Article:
• A short narrative about your company — a few sentences that tell the investor who you are, what category you are creating or redefining [read Play Bigger to learn more about category creation], what “big problem” you are solving, and some preliminary results, if you have any.
  • A positive quote about you or your idea from someone who has credibility (an executive in a notable company or a professor from a good school). This is your “digital warm introduction”.
  • Your ask — Simple. You want to meet to tell your story, explain how much you are raising, and how you will use it to accomplish key objectives. The landing page should be written from the point of view of the CEO/founder and provide her or his direct contact information. Investing in your company is personal. You are asking the investor to stake their reputation and potentially put their career on the line by making an investment in you. Raising capital is not a task the CEO can delegate to others.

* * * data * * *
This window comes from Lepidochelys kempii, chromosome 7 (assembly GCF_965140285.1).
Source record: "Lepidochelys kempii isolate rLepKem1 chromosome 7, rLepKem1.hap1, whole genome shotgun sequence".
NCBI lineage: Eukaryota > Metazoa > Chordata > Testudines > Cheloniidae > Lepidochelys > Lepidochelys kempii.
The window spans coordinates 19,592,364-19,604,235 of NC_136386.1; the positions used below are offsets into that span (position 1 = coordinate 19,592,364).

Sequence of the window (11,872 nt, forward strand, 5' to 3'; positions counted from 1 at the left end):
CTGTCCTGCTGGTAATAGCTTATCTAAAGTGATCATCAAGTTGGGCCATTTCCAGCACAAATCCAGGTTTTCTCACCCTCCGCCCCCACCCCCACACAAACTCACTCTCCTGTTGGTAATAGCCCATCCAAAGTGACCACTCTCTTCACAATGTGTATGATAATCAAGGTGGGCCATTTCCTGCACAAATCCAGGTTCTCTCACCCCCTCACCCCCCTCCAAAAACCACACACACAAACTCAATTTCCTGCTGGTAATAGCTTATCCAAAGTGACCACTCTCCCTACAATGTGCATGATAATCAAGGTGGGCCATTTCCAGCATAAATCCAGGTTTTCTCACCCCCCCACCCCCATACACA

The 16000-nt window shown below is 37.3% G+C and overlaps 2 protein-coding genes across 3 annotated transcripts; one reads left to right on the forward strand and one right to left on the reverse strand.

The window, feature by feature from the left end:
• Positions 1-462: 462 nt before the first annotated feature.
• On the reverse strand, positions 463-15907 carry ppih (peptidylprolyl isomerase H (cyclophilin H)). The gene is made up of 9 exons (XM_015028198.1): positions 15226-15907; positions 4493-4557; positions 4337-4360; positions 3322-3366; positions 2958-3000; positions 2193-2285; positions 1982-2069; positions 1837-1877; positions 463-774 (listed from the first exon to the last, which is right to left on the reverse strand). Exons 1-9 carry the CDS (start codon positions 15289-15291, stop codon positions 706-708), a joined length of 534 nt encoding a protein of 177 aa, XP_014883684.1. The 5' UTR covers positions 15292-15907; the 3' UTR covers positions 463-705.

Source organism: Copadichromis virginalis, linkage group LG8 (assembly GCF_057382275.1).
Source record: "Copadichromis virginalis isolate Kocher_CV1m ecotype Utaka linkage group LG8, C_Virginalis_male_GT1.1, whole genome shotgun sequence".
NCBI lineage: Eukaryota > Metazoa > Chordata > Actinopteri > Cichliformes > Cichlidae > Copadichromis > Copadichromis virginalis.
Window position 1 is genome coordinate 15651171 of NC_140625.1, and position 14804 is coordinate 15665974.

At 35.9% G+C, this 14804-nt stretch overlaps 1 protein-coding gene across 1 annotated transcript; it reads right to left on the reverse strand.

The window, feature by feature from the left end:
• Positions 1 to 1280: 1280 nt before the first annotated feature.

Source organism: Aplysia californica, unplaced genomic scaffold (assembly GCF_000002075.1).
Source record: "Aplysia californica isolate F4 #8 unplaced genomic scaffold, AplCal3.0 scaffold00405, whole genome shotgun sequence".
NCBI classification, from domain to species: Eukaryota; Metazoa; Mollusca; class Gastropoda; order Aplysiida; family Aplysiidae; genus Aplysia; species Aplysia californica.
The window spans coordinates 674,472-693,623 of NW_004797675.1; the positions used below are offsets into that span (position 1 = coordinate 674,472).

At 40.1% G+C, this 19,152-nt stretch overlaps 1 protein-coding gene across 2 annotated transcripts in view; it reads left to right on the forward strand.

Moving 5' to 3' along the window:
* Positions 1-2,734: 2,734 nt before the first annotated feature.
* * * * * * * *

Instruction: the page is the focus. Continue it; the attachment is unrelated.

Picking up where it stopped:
Getting Your Ad in Front of the Right People

Fortunately, everything you will need to execute your ad campaign is on LinkedIn. All you need is a company page.

Once you have your company page and your native ad created — or a few versions of them — you can use LinkedIn’s LI Audience Network, and account and contact targeting to cost-effectively target specific companies and people in those companies with your message.

These tools allow you to directly target your ads to specific firms and even specific partners in those firms (if you have their email addresses) with LI sponsored posts. In addition, you can also use these tools to target the same firms and people on key third-party publisher apps and websites outside of LinkedIn.